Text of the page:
George Miller is now the frontrunner to win the Best Director Oscar for “Mad Max: Fury Road.” Ever since our predictions center launched back in August last year, I have predicted that Miller would be nominated. Contenders have come and gone, but he has been a consistent presence in my top five. Then as the weeks rolled on, and Miller started amassing more and more laurels, I slowly moved him up to where he sits right now, in pole position.
I can’t remember a year in which there is so much delicious uncertainty for us pundits and film fans to endlessly ponder over. Even our Oscar experts (journalists from leading publications that cover this beat all year) are split between Miller, with eight experts in his camp, Alejandro Gonzalez Inarritu (“The Revanant“) with four, Tom McCarthy (“Spotlight“) with two and Adam McKay (“The Big Short“) with one (surprise nominee Lenny Abrahamson (“Room“) is the only contender currently out in the cold). That gives Miller leading odds of 11/8 to win Best Director on his first bid.
The DGA nominated four of the eventual five Oscar nominees (Inarritu, McCarthy, McKay and Miller). Ridley Scott contends at the guild for “The Martian” but was snubbed at the Oscars in favor of Abrahamson. Scott appears to be the safe bet when it comes to the DGA and our experts seem to agree, as seven out of 11 have thrown their support behind the beloved veteran.
However, if one of the other four nominees triumph when the guild bestows its Best Director prize on February 6, expect to the experts throw their support behind the newly minted frontrunner, as all but seven winners of Best Director at the DGA have repeated at the Oscars since 1950.
Until the DGA winner is announced, the clear Oscar frontrunner is Miller. Below, the top five reasons why he has the edge.
1. Miller and “Mad Max: Fury Road” are universally acclaimed
Miller is an admired and respected veteran auteur at the peak of a long and celebrated career, with acclaimed genre classics like the “Mad Max” franchise, “The Witches of Eastwick,” “Dead Calm,” “Babe” and “Happy Feet” on his resume as a writer, producer or director. And now he has proven that at 70 years of age, he can turn out what has been hailed as one of the best action films of all time.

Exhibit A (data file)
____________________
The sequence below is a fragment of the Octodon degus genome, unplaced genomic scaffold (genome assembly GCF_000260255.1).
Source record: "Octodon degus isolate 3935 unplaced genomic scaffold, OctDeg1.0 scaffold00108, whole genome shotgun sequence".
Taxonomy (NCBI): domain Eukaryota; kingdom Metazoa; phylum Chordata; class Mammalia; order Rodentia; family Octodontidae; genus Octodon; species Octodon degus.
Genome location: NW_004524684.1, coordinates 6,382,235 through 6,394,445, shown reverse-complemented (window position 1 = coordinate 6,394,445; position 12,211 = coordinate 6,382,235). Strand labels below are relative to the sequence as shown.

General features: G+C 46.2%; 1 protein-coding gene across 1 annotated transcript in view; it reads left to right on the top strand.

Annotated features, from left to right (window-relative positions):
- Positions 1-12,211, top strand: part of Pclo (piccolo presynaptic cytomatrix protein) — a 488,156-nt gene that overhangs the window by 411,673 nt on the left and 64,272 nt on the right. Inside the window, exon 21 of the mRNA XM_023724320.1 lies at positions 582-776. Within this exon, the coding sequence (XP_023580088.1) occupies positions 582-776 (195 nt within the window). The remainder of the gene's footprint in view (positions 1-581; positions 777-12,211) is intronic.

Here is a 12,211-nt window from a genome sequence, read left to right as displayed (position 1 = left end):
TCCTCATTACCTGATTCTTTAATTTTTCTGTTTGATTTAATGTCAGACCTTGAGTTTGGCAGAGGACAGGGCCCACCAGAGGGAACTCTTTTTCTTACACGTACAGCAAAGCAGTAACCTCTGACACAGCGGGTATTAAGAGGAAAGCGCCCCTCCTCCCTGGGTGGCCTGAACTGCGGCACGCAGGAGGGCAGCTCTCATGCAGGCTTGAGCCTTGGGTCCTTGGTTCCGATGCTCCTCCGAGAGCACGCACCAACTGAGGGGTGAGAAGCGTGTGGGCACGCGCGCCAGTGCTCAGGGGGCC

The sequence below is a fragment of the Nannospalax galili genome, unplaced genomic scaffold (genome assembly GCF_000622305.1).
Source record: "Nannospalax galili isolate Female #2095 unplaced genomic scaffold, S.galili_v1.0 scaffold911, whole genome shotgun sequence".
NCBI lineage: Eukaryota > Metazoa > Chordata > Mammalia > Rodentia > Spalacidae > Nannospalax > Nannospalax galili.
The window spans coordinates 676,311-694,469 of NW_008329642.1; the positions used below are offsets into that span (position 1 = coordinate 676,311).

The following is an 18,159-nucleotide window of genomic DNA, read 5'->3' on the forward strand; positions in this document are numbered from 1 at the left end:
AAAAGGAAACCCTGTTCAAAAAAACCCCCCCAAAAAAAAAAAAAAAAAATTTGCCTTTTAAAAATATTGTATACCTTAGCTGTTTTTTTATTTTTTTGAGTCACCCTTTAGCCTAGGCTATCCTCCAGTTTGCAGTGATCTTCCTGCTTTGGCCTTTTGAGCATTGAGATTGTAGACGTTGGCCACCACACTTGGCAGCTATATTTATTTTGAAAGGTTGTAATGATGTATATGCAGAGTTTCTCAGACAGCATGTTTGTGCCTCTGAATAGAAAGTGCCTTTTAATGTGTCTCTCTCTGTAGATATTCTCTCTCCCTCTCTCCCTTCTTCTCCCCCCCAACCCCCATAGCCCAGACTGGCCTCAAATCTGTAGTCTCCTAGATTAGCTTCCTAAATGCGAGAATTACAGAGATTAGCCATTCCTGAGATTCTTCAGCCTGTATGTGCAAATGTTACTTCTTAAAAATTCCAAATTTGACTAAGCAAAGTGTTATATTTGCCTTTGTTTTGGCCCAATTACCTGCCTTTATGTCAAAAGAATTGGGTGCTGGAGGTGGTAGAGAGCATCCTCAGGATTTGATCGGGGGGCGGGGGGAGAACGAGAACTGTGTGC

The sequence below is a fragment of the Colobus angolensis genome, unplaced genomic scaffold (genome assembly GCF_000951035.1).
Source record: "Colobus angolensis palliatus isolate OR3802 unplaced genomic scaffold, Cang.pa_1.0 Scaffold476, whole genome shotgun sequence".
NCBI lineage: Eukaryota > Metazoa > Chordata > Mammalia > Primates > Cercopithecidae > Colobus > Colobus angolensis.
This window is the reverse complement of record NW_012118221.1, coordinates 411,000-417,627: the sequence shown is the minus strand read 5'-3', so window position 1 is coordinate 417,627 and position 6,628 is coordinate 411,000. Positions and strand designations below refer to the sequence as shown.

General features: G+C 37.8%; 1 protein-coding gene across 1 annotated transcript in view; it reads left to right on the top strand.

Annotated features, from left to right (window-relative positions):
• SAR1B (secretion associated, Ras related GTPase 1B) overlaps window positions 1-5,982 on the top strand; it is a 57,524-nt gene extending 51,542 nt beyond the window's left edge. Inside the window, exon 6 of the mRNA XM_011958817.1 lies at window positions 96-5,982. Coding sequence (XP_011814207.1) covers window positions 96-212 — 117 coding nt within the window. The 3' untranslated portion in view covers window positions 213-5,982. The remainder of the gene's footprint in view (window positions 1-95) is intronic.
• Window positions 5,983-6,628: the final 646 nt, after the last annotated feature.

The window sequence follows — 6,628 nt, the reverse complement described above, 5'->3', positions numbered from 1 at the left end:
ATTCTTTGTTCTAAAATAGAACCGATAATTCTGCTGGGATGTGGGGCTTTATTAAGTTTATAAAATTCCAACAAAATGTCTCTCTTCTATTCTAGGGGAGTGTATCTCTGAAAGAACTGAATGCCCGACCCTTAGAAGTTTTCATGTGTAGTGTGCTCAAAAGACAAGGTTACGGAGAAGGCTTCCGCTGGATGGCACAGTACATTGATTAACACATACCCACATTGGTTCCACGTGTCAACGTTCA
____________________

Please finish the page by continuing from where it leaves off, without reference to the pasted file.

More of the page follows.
“Mad Max: Fury Road” has landed on or near the top of hundreds of year-end top ten lists and has run the gamut of critics and guild awards over the last month. It is arguably the single most lauded film of the year overall, with nominations and wins across the board from almost every single critics organisation across the country.
Most notably, Miller himself has won Best Director from the Austin, Boston Online, Chicago, Broadcast, Denver, Detroit, Florida, Georgia, Indiana, Kansas City, London, Los Angeles, North Carolina, Oklahoma, Online, Phoenix, San Diego, San Francisco, Seattle, Southeastern, Utah, Vancouver and Washington DC film critics.
“Mad Max: Fury Road” reaped two Golden Globe nominations (losing both Best Drama Picture and Best Director to “The Revenant”), seven BAFTA nominations, nine Australian Academy awards, and was named as one of the Top 10 Films by the American Film Institute, not to mention guild citations from the Producers Guild, Editors Guild, American Society of Cinematographers, Art Directors Guild, Cinema Audio Society, Costume Designers Guild, Makeup & Hairstyling Guild, Screen Actors Guild (for Best Stunt Ensemble) and the Visual Effects Society.
It has a staggering 97% approval rating (based on 334 reviews) at Rotten Tomatoes, which puts it in first place for the year, above rival films “Spotlight” (with 97% approval rating based on 195 reviews), “Room” (96%), “The Big Short (88%) and The Revenant (83%). It’s a similar story over at MetaCritic, where it has an impressive 89 out of 100, bested only by “Spotlight” with 95, and in front of other category rivals “Room” (86), “The Big Short” (81) and “The Revenant” (76).
It has been lauded not only for the technical achievements of its relentless action sequences, jaw-dropping stunt work and CGI-light physical visual effects, but also its unexpected emotional depth. Kenneth Turan (Los Angeles Times) exalted in his review of the film that “Mad Max: Fury Road will leave you speechless, which couldn’t be more appropriate. Words are not really the point when it comes to dealing with this barn-burner of a post-apocalyptic extravaganza in which sizzling, unsettling images are the order of the day,” while Peter Bradshaw (The Guardian) acknowledged the film as a crowning achievement for the filmmaker, proclaiming it as an “[e]xtravagantly deranged, ear-splittingly cacophonous, and entirely over the top, George Miller has revived his Mad Max punk-western franchise as a bizarre convoy chase action-thriller in the post-apocalyptic desert.”
2. Widespread Academy support